DEAR ABBY: After almost 30 years of marriage, my husband Grant, took a long-distance trucking job. This leaves me alone on many Sundays and evenings, and Im having a terrible time adjusting to it. I feel sad lots of times, like Im living the life of a widow. Being a widow is terrible, but living like one while your husband is still alive seems worse.
I attend any social event that gives me contact with people while Grant is away. Sundays are difficult because I am limited to visiting older women who are widows. My children are grown and live hundreds of miles away, and I dont want to impose on my married friends who have their husbands to do things with.
Absence is supposed to make the heart grow fonder, but it makes me feel distant and bitter. Do other wives of airplane pilots, traveling salesmen, truckers, etc., feel the same way I do? How can I change my attitude?
DEAR WIDOW: The surest way to change your attitude is to start celebrating your independence instead of cursing it. You have too much time on your hands. Buy a pet, adopt a hobby, start taking classes while your husband is away, and fill those lonely hours of separation. You can be as happy as you make up your mind to be or as miserable. Its a question of mind over matter.
DEAR ABBY: My son was an Apache helicopter pilot in the Army. He was active in the initial invasion of Iraq and spent a year serving his country. It was a very difficult time for me. Eventually I suffered a nervous breakdown from the stress.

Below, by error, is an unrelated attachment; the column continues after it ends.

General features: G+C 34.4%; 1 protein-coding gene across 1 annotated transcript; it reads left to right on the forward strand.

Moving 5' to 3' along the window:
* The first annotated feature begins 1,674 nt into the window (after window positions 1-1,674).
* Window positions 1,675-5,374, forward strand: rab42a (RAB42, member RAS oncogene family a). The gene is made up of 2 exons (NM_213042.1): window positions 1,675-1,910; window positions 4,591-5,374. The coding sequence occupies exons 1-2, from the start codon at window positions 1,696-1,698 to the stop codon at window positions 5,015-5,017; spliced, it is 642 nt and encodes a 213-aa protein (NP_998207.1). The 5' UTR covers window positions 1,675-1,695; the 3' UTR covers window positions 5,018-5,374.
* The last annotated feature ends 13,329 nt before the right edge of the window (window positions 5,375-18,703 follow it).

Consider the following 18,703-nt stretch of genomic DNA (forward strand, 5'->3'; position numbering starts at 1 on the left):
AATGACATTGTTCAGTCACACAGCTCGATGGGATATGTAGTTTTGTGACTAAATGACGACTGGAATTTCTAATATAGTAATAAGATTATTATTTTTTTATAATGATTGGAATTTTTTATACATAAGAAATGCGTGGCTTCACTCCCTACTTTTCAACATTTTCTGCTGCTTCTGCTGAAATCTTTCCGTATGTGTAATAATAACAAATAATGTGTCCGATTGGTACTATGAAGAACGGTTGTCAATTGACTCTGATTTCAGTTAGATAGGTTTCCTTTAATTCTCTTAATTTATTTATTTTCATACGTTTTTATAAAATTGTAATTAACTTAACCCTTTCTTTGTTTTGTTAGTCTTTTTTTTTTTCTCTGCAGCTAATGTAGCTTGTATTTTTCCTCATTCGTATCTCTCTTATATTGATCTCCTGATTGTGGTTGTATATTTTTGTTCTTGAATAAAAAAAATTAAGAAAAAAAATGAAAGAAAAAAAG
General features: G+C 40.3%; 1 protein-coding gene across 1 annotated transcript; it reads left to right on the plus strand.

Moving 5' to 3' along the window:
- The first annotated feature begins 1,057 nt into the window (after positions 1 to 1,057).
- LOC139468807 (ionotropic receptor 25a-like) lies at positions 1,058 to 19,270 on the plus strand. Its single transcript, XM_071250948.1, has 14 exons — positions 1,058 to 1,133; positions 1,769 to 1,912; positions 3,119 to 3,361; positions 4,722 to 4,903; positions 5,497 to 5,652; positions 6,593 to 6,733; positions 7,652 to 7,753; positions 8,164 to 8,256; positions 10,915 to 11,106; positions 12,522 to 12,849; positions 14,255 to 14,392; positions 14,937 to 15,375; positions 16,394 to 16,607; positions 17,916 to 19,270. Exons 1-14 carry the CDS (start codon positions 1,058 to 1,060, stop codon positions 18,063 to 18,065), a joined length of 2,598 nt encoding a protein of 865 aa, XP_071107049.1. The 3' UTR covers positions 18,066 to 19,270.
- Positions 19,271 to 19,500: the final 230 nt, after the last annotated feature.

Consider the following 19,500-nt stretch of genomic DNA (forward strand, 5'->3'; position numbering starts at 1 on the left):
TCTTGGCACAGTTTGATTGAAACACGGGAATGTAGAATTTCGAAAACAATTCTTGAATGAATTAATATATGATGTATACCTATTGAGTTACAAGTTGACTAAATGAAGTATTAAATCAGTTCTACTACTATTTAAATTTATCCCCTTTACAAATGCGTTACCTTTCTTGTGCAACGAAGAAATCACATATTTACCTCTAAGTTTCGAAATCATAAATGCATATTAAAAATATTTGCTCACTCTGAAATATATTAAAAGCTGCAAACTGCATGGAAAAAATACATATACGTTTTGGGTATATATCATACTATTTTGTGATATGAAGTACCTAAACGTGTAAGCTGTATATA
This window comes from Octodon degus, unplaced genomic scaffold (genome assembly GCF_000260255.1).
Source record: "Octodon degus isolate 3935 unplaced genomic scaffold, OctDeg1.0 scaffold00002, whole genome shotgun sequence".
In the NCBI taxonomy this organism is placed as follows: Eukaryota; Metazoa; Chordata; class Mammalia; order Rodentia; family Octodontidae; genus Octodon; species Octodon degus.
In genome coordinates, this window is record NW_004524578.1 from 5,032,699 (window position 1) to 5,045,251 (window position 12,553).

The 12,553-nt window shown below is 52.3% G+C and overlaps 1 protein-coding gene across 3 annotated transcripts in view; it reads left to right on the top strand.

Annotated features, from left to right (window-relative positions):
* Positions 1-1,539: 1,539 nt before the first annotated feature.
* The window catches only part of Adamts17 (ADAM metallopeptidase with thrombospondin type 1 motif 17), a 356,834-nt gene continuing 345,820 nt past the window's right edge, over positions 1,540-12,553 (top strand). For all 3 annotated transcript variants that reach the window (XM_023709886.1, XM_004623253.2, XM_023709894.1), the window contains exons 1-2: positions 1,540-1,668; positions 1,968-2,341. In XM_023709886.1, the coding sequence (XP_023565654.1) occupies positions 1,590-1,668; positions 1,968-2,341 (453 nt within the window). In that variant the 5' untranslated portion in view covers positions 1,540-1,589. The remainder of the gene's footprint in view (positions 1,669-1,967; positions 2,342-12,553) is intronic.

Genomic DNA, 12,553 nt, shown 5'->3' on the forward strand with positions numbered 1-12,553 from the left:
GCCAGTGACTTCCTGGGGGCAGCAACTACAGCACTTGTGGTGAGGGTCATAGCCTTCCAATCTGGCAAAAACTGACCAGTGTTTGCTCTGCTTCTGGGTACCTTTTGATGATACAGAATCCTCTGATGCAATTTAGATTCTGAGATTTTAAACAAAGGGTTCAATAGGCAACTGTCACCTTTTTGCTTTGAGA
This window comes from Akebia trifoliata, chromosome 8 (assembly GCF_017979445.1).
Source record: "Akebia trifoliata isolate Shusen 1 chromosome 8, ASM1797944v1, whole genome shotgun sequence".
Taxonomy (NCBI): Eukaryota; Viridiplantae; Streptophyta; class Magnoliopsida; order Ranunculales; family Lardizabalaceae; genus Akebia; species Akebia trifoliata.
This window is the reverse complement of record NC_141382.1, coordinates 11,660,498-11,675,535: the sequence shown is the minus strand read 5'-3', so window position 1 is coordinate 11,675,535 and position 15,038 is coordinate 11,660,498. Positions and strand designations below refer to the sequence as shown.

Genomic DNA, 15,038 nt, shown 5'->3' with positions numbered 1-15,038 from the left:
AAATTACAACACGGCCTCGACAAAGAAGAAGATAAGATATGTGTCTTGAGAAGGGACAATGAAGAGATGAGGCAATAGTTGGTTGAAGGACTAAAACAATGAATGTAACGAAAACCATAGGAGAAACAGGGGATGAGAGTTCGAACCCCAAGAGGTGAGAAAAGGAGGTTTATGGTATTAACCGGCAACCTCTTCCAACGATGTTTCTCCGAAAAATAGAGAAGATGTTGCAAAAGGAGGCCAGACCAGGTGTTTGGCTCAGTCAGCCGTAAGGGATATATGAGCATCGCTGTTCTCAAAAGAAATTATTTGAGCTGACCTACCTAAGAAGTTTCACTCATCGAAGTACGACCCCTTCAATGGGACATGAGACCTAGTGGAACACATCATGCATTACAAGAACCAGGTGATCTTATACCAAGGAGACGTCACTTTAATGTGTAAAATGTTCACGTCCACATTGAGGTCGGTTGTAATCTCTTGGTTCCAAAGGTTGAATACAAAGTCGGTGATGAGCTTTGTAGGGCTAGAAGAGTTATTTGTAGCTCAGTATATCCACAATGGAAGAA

My son is now honorably discharged and safe at home. My problem is that friends keep sending me war-related e-mails and updates. If I know what they are by the subject line, I delete them.
Recently, I got an e-mail about a soldier whose job it was to inform the families when their loved ones had been killed. I had an emotional meltdown when I saw it. I know firsthand the fear that family members feel.
I was driving my car when I heard an Apache helicopter went down and two soldiers were taken hostage. I nearly crashed the vehicle. It could have been my son. It taught me not to listen to the news while driving.
How do I tell everyone not to send me correspondence about the war and the goings-on in Iraq? They have no idea how this affects me. I havent seen this issue addressed in your column.
DEAR SALLY: Im sure your friends mean well, so tell them in plain English exactly what you have told me. You should also contact the physician who treated you at the time of your nervous breakdown and explain that you are still experiencing problems. Some sessions with a psychiatrist who specializes in post-traumatic stress may be able to help you finally close this chapter of your life.
DEAR ABBY: My family is going to buy a new sofa and loveseat because our old ones are in very bad shape. Thyere in bad shape because we have two moochers who use them as their bed. So why buy a new set if it will only end up like the old one? Isnt it a waste of money?
DEAR HOLLY: Yes, and that is why Im suggesting that your family wait until you can buy a new sofa, loveseat and an air mattress to accommodate the moochers. Either that, or learn to say no.